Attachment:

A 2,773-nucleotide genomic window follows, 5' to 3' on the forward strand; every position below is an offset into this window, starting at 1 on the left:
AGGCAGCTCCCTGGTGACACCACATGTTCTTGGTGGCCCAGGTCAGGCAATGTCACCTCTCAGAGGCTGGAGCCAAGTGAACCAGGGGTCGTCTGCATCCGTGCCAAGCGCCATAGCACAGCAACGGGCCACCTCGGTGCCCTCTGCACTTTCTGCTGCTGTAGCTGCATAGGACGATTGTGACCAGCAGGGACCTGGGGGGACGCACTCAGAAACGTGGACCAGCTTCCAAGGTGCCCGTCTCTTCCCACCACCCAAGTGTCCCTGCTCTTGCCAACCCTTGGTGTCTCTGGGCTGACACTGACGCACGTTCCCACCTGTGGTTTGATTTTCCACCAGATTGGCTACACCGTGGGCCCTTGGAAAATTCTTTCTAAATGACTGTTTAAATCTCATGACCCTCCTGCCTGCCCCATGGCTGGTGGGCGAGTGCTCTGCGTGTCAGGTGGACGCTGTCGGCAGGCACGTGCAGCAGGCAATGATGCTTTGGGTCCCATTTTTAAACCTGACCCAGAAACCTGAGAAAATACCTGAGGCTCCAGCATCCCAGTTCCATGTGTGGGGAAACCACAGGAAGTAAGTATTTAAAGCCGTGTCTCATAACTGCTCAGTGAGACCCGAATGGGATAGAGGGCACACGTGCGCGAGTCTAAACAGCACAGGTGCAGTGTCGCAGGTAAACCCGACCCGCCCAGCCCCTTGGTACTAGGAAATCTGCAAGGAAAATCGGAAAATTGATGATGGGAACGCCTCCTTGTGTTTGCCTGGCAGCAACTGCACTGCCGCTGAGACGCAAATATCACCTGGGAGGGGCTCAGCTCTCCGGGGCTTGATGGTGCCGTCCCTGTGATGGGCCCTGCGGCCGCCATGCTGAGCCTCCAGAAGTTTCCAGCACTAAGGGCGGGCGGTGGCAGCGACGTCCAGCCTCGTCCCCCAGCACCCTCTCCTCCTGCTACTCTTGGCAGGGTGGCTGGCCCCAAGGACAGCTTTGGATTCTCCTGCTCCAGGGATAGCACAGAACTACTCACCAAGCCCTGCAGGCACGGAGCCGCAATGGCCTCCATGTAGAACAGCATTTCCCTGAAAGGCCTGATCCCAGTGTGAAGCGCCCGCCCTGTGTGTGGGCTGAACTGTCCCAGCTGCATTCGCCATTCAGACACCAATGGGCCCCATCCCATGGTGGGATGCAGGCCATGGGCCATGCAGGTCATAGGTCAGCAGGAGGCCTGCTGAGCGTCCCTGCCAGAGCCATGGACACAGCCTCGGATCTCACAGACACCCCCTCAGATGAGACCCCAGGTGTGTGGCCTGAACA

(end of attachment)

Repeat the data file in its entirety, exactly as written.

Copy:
A 2,773-nucleotide genomic window follows, 5' to 3' on the forward strand; every position below is an offset into this window, starting at 1 on the left:
AGGCAGCTCCCTGGTGACACCACATGTTCTTGGTGGCCCAGGTCAGGCAATGTCACCTCTCAGAGGCTGGAGCCAAGTGAACCAGGGGTCGTCTGCATCCGTGCCAAGCGCCATAGCACAGCAACGGGCCACCTCGGTGCCCTCTGCACTTTCTGCTGCTGTAGCTGCATAGGACGATTGTGACCAGCAGGGACCTGGGGGGACGCACTCAGAAACGTGGACCAGCTTCCAAGGTGCCCGTCTCTTCCCACCACCCAAGTGTCCCTGCTCTTGCCAACCCTTGGTGTCTCTGGGCTGACACTGACGCACGTTCCCACCTGTGGTTTGATTTTCCACCAGATTGGCTACACCGTGGGCCCTTGGAAAATTCTTTCTAAATGACTGTTTAAATCTCATGACCCTCCTGCCTGCCCCATGGCTGGTGGGCGAGTGCTCTGCGTGTCAGGTGGACGCTGTCGGCAGGCACGTGCAGCAGGCAATGATGCTTTGGGTCCCATTTTTAAACCTGACCCAGAAACCTGAGAAAATACCTGAGGCTCCAGCATCCCAGTTCCATGTGTGGGGAAACCACAGGAAGTAAGTATTTAAAGCCGTGTCTCATAACTGCTCAGTGAGACCCGAATGGGATAGAGGGCACACGTGCGCGAGTCTAAACAGCACAGGTGCAGTGTCGCAGGTAAACCCGACCCGCCCAGCCCCTTGGTACTAGGAAATCTGCAAGGAAAATCGGAAAATTGATGATGGGAACGCCTCCTTGTGTTTGCCTGGCAGCAACTGCACTGCCGCTGAGACGCAAATATCACCTGGGAGGGGCTCAGCTCTCCGGGGCTTGATGGTGCCGTCCCTGTGATGGGCCCTGCGGCCGCCATGCTGAGCCTCCAGAAGTTTCCAGCACTAAGGGCGGGCGGTGGCAGCGACGTCCAGCCTCGTCCCCCAGCACCCTCTCCTCCTGCTACTCTTGGCAGGGTGGCTGGCCCCAAGGACAGCTTTGGATTCTCCTGCTCCAGGGATAGCACAGAACTACTCACCAAGCCCTGCAGGCACGGAGCCGCAATGGCCTCCATGTAGAACAGCATTTCCCTGAAAGGCCTGATCCCAGTGTGAAGCGCCCGCCCTGTGTGTGGGCTGAACTGTCCCAGCTGCATTCGCCATTCAGACACCAATGGGCCCCATCCCATGGTGGGATGCAGGCCATGGGCCATGCAGGTCATAGGTCAGCAGGAGGCCTGCTGAGCGTCCCTGCCAGAGCCATGGACACAGCCTCGGATCTCACAGACACCCCCTCAGATGAGACCCCAGGTGTGTGGCCTGAACA